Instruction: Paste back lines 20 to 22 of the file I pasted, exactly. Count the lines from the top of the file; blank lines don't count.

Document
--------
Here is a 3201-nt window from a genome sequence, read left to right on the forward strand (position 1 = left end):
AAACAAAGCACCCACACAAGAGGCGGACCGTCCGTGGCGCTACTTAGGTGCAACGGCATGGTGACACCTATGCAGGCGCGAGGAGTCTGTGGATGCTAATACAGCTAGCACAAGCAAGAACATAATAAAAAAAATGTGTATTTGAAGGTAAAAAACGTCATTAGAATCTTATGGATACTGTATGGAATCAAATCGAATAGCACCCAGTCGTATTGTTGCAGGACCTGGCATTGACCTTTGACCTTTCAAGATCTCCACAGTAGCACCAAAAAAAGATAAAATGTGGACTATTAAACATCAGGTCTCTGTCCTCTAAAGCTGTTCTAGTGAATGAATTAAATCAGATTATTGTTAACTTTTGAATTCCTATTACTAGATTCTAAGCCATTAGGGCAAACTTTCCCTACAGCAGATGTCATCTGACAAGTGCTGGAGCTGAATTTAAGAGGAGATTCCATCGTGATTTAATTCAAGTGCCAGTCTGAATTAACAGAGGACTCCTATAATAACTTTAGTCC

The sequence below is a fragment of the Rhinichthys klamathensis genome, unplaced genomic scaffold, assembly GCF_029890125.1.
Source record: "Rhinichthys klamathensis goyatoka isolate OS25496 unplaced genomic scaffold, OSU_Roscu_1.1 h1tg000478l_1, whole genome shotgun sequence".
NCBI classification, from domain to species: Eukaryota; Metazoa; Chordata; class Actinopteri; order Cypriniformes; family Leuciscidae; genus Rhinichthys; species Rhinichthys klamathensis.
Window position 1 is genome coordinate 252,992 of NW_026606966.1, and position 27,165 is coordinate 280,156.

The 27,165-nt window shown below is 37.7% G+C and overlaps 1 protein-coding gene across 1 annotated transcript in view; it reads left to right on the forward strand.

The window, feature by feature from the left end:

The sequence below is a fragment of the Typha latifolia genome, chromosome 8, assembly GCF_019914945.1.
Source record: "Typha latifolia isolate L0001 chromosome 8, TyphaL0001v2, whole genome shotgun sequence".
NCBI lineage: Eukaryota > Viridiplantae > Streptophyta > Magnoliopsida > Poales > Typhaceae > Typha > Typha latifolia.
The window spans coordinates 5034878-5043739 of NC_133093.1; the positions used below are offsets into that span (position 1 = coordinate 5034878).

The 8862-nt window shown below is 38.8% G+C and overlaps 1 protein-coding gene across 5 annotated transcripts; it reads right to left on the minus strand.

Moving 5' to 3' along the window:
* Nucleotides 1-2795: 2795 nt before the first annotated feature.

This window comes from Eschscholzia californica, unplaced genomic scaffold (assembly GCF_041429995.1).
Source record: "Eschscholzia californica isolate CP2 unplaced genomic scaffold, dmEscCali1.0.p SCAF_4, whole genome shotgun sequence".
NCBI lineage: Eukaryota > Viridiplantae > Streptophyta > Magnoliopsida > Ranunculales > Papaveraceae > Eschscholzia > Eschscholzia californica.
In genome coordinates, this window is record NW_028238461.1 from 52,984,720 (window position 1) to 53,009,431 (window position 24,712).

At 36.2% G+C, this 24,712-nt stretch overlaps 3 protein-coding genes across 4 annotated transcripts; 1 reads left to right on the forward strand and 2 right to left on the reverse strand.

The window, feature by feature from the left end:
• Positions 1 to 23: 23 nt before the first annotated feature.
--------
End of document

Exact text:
At 36.2% G+C, this 24,712-nt stretch overlaps 3 protein-coding genes across 4 annotated transcripts; 1 reads left to right on the forward strand and 2 right to left on the reverse strand.

The window, feature by feature from the left end:
• Positions 1 to 23: 23 nt before the first annotated feature.